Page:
Alastair Smith

The last blog in our series on SEO looked at what SEO is and the benefits that it can bring to your business. SEO offers a valuable source of traffic to a website, which can be turned into leads, customers and revenue.

But SEO can also be a source of frustration for business when it doesn’t deliver on its promise.

In this blog, we’ll look at 6 common reasons why this happens, and what can be done to make sure your SEO delivers.

1. Low traffic volumes

All successful SEO activities are built on the foundations of effective keyword research – identifying the terms your customers are searching for and structuring your website and content to align with those terms.

Ignoring the need for keyword research is the biggest mistake made by many financial services firms. Instead, they build their content and sites around what they think people are searching for, rather than better understanding how their customers behave. This lack of empathy means that many firms optimise their websites for terms that receive low numbers of queries through search engines – because their customers don’t talk about their products and services the same way.

While Australia is a country of many big things – the Big Banana at Coff’s Harbour is my personal fave – a big population isn’t one of them. This means that in any one month, a relatively small number of people may be searching for a financial services term, which means that the potential for organic traffic is also low.

In the example below you can see that the average number of monthly searches for ‘corporate bond ETF’ is between 10 and 100 in Australia in any given month.

A website for a provider of corporate bond ETFs could only expect to receive between 10 and 100 visitors to a content page optimised for this term a month, and that would be after working hard to climb to number one on Google’s results page.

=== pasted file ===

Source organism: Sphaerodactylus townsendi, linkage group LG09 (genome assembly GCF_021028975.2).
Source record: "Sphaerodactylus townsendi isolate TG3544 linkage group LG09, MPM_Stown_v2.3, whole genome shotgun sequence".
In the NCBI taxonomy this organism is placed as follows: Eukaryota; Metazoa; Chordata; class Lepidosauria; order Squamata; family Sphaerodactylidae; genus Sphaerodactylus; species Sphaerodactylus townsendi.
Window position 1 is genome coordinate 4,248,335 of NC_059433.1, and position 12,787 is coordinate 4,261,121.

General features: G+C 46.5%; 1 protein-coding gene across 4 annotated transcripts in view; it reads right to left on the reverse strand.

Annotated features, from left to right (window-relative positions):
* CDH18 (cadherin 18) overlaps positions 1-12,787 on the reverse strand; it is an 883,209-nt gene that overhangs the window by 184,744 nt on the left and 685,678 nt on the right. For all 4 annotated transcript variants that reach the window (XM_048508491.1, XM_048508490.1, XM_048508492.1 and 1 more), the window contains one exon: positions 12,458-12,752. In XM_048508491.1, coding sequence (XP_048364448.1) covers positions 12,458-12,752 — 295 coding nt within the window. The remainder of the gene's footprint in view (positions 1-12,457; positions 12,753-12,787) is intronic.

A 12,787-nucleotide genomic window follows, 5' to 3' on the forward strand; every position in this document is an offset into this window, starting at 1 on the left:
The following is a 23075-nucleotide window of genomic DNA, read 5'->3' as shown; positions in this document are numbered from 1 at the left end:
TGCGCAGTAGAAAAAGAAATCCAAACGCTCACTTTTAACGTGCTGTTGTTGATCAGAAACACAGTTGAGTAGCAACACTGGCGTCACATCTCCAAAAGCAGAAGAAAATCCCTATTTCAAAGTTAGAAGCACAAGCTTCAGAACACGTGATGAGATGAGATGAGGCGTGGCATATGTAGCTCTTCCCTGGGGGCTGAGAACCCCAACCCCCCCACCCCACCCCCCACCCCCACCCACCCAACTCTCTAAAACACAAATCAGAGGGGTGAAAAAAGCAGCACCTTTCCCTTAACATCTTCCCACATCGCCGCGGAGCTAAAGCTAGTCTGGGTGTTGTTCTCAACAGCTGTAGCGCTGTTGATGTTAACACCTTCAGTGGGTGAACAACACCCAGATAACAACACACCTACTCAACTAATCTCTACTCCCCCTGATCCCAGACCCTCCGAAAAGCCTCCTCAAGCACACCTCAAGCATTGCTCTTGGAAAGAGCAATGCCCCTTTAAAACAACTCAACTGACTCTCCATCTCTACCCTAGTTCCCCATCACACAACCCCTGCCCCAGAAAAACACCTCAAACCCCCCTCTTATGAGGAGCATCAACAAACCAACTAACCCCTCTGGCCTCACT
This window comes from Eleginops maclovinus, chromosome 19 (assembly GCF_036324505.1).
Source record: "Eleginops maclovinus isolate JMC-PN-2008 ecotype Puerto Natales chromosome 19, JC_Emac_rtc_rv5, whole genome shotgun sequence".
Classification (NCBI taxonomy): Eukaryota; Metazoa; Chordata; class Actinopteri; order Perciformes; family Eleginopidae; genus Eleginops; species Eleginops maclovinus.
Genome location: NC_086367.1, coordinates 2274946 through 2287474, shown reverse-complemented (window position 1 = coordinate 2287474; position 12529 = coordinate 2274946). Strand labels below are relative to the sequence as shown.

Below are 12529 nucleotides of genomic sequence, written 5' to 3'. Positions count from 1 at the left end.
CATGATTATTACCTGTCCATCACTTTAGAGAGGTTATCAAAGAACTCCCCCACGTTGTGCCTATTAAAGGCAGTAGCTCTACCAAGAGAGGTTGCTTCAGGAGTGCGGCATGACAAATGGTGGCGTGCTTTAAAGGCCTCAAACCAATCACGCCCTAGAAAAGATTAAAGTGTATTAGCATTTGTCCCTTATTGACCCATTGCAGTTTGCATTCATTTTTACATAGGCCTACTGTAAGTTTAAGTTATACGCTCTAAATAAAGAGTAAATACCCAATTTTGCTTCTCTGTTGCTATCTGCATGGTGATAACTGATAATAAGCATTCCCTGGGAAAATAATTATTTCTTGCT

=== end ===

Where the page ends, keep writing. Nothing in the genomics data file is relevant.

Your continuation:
The solution here is to conduct keyword research to discover the terms that have good search volumes but low competition. Then creating content optimised to cater to these terms. This might not be directly related to your product, but can be a topic that you could then relate to your product.

2. Tough competition

Even financial heavyweights like the big 4 banks can struggle to compete against other sites that Google has judged to be more useful to users. This could be comparison websites or an article on the AFR about your category.

In the example below, for the query ‘which term deposit gives the best rates’, NAB is number 9 on Google’s results page.

On Google, you aren’t just competing with your direct business competitors, you’re also competing with every other website in the world that has written on your topic, or used your keywords. While Google does its best to determine the meaning of the search based on the user and their past search history, it can still get confused.

Typing ‘Best bond’ into Google won’t just return results about which government-issued fixed income deposits are currently returning the highest yield, it will also give you the consensus on whether Sean Connery really was better than Roger Moore. So, you’re not just competing with other finance sites, but film websites too (the answer’s Connery of course).

The solution to this intense competition comes from focusing on ‘long-tail’ keywords. A long-tail keyword is a three or four word keyword that is very specific to your product.

Adding up the search volumes of several long-tail keywords for which you can achieve a higher ranking, can be a good way to equal the search volume of one ‘glamour’ term that is very hard to rank for.

Again, the key to success here is keyword research to identify terms that are relevant to your business, have search volumes that make it worth catering to and that have low enough competition that your site will be able to compete.